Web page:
Under this approach the individual test can only operate to validate or not the findings under the general test that systemic or generalised deficiencies do exist. But if the general test is negative about the existence of such deficiencies, this is the end of the story: no assessment of the individual situation of the person concerned can be allowed to rebut the conclusions regarding the general situation.

This, in fact, amounts to allowing the general test to replace the individual test and strongly reminds of the position taken by the CJEU in N.S. and Others to the effect that only systemic flaws could justify an exception based on Article 4 of the EU-Charter to the Dublin Regulation (§§ 82-86). Here too, efficiency considerations were allowed to prevail over fundamental rights.

In essence, however, fundamental rights are individual rights and call for an autonomous individual assessment. It can be complemented but not replaced by a general assessment. This is also reflected in the central position in the Convention system of the right of individual petition which, by definition, calls for an individual assessment. The way to handle this in a mutual recognition context has been set out by the ECtHR in Avotiņš v. Latvia, in the following terms:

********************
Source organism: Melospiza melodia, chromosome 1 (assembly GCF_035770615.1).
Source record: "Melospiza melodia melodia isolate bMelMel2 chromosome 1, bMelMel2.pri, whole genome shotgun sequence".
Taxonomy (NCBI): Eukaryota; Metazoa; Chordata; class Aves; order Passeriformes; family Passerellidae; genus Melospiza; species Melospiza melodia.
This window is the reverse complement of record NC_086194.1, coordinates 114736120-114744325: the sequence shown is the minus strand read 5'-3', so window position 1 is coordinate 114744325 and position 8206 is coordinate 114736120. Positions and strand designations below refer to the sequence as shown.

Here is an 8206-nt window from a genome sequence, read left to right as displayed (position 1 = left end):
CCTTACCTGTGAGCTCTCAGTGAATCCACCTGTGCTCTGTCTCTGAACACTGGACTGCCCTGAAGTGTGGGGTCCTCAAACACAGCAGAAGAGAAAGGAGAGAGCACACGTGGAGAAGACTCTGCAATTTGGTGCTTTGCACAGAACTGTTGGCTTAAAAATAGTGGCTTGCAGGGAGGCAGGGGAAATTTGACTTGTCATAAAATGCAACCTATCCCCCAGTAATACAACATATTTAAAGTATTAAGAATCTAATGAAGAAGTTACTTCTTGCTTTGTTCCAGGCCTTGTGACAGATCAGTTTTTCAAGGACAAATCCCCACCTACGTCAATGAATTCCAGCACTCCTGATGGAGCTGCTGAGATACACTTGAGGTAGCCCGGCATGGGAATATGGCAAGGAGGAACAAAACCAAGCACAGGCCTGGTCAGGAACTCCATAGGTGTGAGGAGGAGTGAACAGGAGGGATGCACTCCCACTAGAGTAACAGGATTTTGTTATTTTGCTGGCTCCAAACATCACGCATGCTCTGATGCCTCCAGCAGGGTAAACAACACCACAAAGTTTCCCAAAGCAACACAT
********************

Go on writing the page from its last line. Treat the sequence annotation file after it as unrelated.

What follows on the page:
[The Court] must verify that the principle of mutual recognition is not applied automatically and mechanically … to the detriment of fundamental rights – which, the CJEU has also stressed, must be observed in this context …. Where the courts of a State which is both a Contracting Party to the Convention and a Member State of the European Union are called upon to apply a mutual recognition mechanism established by EU law, they must give full effect to that mechanism where the protection of Convention rights cannot be considered manifestly deficient. However, if a serious and substantiated complaint is raised before them to the effect that the protection of a Convention right has been manifestly deficient and that this situation cannot be remedied by European Union law, they cannot refrain from examining that complaint on the sole ground that they are applying EU law. (§ 116, emphasis added)

The CJEU argues that “allowing the competent authority of the executing Member State to suspend, on its own initiative, the mechanism laid down in Framework Decision 2008/909 by refusing, in principle, to give effect to all the requests seeking recognition of judgments and enforcement of criminal sentences from the Member State concerned by those deficiencies would call into question the principles of mutual trust and mutual recognition which underpin that framework decision” (§ 34).

However, this is no answer to the question why an individual test should not be allowed to be applied in the absence of systemic or generalised deficiencies. By definition, the result of such a test would be limited to the individual case concerned and could therefore not call into question the entire system of mutual recognition. Under the Avotins approach referred to above, it would at the same time remain exceptional, in line with the CJEU’s doctrine on mutual recognition.